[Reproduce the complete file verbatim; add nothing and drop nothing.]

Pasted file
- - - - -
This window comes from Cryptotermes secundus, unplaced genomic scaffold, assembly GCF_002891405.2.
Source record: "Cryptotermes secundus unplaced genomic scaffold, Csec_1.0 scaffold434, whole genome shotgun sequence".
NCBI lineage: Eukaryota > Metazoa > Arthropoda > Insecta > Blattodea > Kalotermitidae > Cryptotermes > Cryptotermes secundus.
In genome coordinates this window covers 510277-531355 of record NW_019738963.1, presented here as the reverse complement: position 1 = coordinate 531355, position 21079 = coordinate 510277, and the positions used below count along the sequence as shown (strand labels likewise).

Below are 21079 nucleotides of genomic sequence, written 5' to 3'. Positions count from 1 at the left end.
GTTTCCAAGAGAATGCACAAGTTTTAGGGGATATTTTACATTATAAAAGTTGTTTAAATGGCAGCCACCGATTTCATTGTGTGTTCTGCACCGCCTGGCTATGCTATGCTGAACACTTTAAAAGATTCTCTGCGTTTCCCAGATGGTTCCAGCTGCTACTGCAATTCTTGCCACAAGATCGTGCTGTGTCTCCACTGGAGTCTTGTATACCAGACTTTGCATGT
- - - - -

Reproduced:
This window comes from Cryptotermes secundus, unplaced genomic scaffold, assembly GCF_002891405.2.
Source record: "Cryptotermes secundus unplaced genomic scaffold, Csec_1.0 scaffold434, whole genome shotgun sequence".
NCBI lineage: Eukaryota > Metazoa > Arthropoda > Insecta > Blattodea > Kalotermitidae > Cryptotermes > Cryptotermes secundus.
In genome coordinates this window covers 510277-531355 of record NW_019738963.1, presented here as the reverse complement: position 1 = coordinate 531355, position 21079 = coordinate 510277, and the positions used below count along the sequence as shown (strand labels likewise).

Below are 21079 nucleotides of genomic sequence, written 5' to 3'. Positions count from 1 at the left end.
GTTTCCAAGAGAATGCACAAGTTTTAGGGGATATTTTACATTATAAAAGTTGTTTAAATGGCAGCCACCGATTTCATTGTGTGTTCTGCACCGCCTGGCTATGCTATGCTGAACACTTTAAAAGATTCTCTGCGTTTCCCAGATGGTTCCAGCTGCTACTGCAATTCTTGCCACAAGATCGTGCTGTGTCTCCACTGGAGTCTTGTATACCAGACTTTGCATGT